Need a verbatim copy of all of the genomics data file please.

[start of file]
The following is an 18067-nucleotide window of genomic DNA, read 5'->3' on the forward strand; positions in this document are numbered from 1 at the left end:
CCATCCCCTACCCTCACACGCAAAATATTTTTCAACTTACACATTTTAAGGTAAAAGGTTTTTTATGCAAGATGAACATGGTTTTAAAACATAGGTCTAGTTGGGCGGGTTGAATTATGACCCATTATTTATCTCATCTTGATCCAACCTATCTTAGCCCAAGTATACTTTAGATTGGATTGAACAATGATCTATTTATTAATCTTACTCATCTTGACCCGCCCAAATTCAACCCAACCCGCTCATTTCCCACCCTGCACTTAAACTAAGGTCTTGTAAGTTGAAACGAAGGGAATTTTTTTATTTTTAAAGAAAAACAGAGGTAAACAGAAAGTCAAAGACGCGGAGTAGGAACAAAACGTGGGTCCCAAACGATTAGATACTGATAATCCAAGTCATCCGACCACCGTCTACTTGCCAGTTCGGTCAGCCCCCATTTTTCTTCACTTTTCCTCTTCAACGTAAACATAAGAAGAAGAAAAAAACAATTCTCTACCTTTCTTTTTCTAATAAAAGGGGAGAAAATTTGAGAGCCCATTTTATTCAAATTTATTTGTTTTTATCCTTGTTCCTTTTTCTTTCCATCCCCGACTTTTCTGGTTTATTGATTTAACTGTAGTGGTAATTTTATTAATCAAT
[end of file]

The following is an 18067-nucleotide window of genomic DNA, read 5'->3' on the forward strand; positions in this document are numbered from 1 at the left end:
CCATCCCCTACCCTCACACGCAAAATATTTTTCAACTTACACATTTTAAGGTAAAAGGTTTTTTATGCAAGATGAACATGGTTTTAAAACATAGGTCTAGTTGGGCGGGTTGAATTATGACCCATTATTTATCTCATCTTGATCCAACCTATCTTAGCCCAAGTATACTTTAGATTGGATTGAACAATGATCTATTTATTAATCTTACTCATCTTGACCCGCCCAAATTCAACCCAACCCGCTCATTTCCCACCCTGCACTTAAACTAAGGTCTTGTAAGTTGAAACGAAGGGAATTTTTTTATTTTTAAAGAAAAACAGAGGTAAACAGAAAGTCAAAGACGCGGAGTAGGAACAAAACGTGGGTCCCAAACGATTAGATACTGATAATCCAAGTCATCCGACCACCGTCTACTTGCCAGTTCGGTCAGCCCCCATTTTTCTTCACTTTTCCTCTTCAACGTAAACATAAGAAGAAGAAAAAAACAATTCTCTACCTTTCTTTTTCTAATAAAAGGGGAGAAAATTTGAGAGCCCATTTTATTCAAATTTATTTGTTTTTATCCTTGTTCCTTTTTCTTTCCATCCCCGACTTTTCTGGTTTATTGATTTAACTGTAGTGGTAATTTTATTAATCAAT